Carl Icahn’s latest move in a campaign to compel eBay to sell its PayPal division is to take on its CEO John Donahoe.
The company on Monday rejected Icahn’s nominees to the eBay board — employees Daniel Ninivaggi and Jonathan Christodoro — on the grounds that they were unqualified. The board urged shareholders to vote against them at its upcoming annual meeting.
Icahn responded with an open letter to shareholders in which he accused Donahoe of “inexcusable incompetence” that cost shareholders more than US$4 billion.
This broadside follows a letter Icahn released last month decrying members of eBay’s board — namely, Vice Chairman Marc Andreessen and Scott Cook — for placing their interests ahead of investors.
Rehashing the ‘Premature’ Skype Sale
The club Icahn is using is the same in both instances: the sale of Skype to an investor group in which Andreessen once was involved. There had been discussions of eBay spinning off that unit in an initial public offering and Icahn last month accused Andreessen of ignoring his fiduciary responsibilities and pre-empting the planned IPO “to further his own interests.”
The sale of Skype was premature, Icahn contended. Shareholders lost more than $4 billion, based on the price the company fetched 18 months later when it was sold to Microsoft.
Now it is Donahoe’s turn on the hot seat.
“Who can doubt that if eBay were a private company, Donahoe would be fired when the facts were disclosed to the owners?” Icahn wrote. “But sadly at many of our public companies, such as eBay, there is a lack of accountability, and transgressions by management are swept under the rug by crony boards.”
Icahn is not lobbing completely baseless accusations concerning the deal. In 2009, Microsoft was interested in buying Skype, as he noted, but decided against it because of concerns over technology licensing litigation between eBay and Skype’s founders.
Icahn has uncovered litigation documents, he said, in which Skype’s founders allege that Donahoe and Andreessen’s investor group received information that there could be a workaround of the technology that was the subject of the licensing dispute between eBay and Skype’s founders.
“With the apparent benefit of this information, Andreessen’s investor group purchased a controlling interest in Skype from eBay for $1.9 billion,” Icahn charged. Then, the Andreessen investor group settled the licensing litigation with Skype’s founders and flipped Skype to Microsoft for $8.5 billion.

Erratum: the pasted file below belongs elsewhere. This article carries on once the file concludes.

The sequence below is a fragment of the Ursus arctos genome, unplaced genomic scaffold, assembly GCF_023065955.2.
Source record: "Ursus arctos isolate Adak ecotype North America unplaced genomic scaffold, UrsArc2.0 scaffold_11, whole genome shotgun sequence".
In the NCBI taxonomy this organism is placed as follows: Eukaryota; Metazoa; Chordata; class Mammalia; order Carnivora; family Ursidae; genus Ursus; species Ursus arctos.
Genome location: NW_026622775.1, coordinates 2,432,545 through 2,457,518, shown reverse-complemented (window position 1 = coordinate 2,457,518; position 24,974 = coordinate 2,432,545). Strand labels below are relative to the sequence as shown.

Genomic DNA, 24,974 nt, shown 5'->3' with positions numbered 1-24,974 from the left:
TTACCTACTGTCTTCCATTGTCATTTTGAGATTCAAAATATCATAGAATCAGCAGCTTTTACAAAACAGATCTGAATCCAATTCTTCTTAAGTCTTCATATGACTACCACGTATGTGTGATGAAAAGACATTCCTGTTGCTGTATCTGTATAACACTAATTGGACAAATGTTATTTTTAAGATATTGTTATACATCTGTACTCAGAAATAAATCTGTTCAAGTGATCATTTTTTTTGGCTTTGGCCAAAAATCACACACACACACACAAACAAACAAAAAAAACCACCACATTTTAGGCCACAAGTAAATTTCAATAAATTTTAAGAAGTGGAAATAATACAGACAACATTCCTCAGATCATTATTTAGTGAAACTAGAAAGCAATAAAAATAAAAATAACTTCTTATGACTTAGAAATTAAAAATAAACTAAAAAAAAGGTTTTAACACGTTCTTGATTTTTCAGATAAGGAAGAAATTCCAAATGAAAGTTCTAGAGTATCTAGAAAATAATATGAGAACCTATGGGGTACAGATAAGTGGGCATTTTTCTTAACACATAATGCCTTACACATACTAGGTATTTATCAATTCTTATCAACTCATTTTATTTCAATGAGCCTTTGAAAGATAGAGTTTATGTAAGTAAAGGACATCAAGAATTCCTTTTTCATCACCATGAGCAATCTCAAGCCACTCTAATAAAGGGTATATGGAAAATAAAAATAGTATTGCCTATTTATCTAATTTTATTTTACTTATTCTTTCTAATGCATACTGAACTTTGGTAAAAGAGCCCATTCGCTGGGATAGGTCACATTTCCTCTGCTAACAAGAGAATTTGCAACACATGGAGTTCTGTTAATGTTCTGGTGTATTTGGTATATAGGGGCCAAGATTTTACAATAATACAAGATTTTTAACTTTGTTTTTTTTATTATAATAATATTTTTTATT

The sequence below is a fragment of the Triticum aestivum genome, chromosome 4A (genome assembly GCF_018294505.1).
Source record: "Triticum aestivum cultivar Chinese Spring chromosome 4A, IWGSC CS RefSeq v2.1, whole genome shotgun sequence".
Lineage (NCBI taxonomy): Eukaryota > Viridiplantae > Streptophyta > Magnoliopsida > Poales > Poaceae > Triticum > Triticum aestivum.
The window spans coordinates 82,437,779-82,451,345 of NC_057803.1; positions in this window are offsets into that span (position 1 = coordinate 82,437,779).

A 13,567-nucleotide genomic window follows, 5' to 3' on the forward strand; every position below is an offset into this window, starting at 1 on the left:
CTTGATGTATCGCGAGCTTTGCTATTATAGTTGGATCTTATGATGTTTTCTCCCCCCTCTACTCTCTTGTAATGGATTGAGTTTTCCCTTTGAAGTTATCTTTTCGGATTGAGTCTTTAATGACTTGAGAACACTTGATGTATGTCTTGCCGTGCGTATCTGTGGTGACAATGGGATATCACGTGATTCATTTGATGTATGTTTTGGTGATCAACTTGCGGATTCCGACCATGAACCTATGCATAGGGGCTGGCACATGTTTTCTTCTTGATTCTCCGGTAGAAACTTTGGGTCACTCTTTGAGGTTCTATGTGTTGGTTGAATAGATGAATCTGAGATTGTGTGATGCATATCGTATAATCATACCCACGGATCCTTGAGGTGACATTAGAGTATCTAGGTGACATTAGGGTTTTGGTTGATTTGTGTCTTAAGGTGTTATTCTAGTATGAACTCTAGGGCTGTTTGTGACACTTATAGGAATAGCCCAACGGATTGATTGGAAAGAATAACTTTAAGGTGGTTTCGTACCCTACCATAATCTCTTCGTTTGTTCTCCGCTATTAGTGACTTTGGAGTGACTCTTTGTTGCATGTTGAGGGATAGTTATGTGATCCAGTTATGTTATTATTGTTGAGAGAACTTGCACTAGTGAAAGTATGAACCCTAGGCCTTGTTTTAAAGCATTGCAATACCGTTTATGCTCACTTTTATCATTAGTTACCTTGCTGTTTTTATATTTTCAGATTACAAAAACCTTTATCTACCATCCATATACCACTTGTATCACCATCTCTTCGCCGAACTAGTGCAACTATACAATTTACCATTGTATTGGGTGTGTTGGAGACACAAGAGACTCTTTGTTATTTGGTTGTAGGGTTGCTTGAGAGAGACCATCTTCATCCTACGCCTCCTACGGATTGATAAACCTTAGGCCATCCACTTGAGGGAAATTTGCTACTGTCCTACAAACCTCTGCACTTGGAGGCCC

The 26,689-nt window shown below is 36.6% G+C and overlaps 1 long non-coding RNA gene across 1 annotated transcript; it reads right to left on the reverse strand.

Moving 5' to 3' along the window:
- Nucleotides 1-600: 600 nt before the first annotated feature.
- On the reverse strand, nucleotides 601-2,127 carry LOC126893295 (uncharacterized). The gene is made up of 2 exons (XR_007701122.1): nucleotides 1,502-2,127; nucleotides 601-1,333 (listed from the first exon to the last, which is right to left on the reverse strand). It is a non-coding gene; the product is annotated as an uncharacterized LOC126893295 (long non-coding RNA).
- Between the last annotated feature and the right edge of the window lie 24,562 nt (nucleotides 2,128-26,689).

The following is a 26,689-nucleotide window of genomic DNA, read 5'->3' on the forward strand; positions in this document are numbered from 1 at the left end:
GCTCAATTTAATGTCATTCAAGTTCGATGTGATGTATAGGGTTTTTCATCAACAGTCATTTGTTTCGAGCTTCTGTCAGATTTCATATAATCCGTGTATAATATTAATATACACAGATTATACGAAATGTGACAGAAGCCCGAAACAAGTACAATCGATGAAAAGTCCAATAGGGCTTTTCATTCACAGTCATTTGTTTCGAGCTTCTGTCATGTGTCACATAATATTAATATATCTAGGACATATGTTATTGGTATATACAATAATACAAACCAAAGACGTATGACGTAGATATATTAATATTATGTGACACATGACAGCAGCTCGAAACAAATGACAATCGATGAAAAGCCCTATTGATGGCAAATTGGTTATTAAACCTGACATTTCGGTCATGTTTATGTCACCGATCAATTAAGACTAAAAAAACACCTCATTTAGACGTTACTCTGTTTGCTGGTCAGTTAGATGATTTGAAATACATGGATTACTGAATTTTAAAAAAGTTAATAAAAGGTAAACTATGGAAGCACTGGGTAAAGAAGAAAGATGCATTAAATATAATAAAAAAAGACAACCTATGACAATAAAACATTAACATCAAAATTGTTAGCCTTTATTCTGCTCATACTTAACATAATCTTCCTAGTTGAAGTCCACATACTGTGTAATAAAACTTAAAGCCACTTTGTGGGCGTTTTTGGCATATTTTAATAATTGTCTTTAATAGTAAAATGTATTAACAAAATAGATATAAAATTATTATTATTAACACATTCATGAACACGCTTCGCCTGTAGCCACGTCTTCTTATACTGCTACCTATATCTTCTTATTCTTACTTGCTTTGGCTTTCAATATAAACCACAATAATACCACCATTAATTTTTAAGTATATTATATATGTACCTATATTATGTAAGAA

These are serious accusations, of course, and there is a good chance Donohoe’s reputation could suffer as a result, David Johnson, CEO of Strategic Vision, told the E-Commerce Times.
“It may not be taking a direct hit right now, but if someone else, someone outside of Icahn’s circle, makes similar accusations it is possible Donahoe’s reputation could collapse,” he said.
In Donahoe’s favor is the fact that Icahn doesn’t have exactly a pristine reputation himself, Johnson noted. Still, “these stories tend to linger and fester.”
Old News, What About Now?
The Skype deal is old news, of course, and in retrospect Skype does appear to have been undersold. What matters now is whether Icahn’s tactics will lead to a spinoff of PayPal, which is his goal.
Icahn probably thinks he has the upper hand at this point, Francis Petit, associate dean for executive programs at Fordham University, told the E-Commerce Times.
eBay’s revenue’s increased over the past year by 13 percent, but it still fell short of its financial goals, he noted. Also, Donahoe’s salary was cut from $29.7 million to about $13.8 million.
“When you look at this salary adjustment more closely, it was mostly because of a one-time award of $14.2 million in performance shares,” Petit said.
“Even though the eBay board rejected Icahn’s recent nominees, we should all expect additional moves by Icahn pushing for the spinoff of PayPal,” he added.
Icahn is going to utilize a frontal attack in order to make this spinoff work, Petit predicted. “The damage has been done between Donahoe and Icahn, and it has been irreparable.”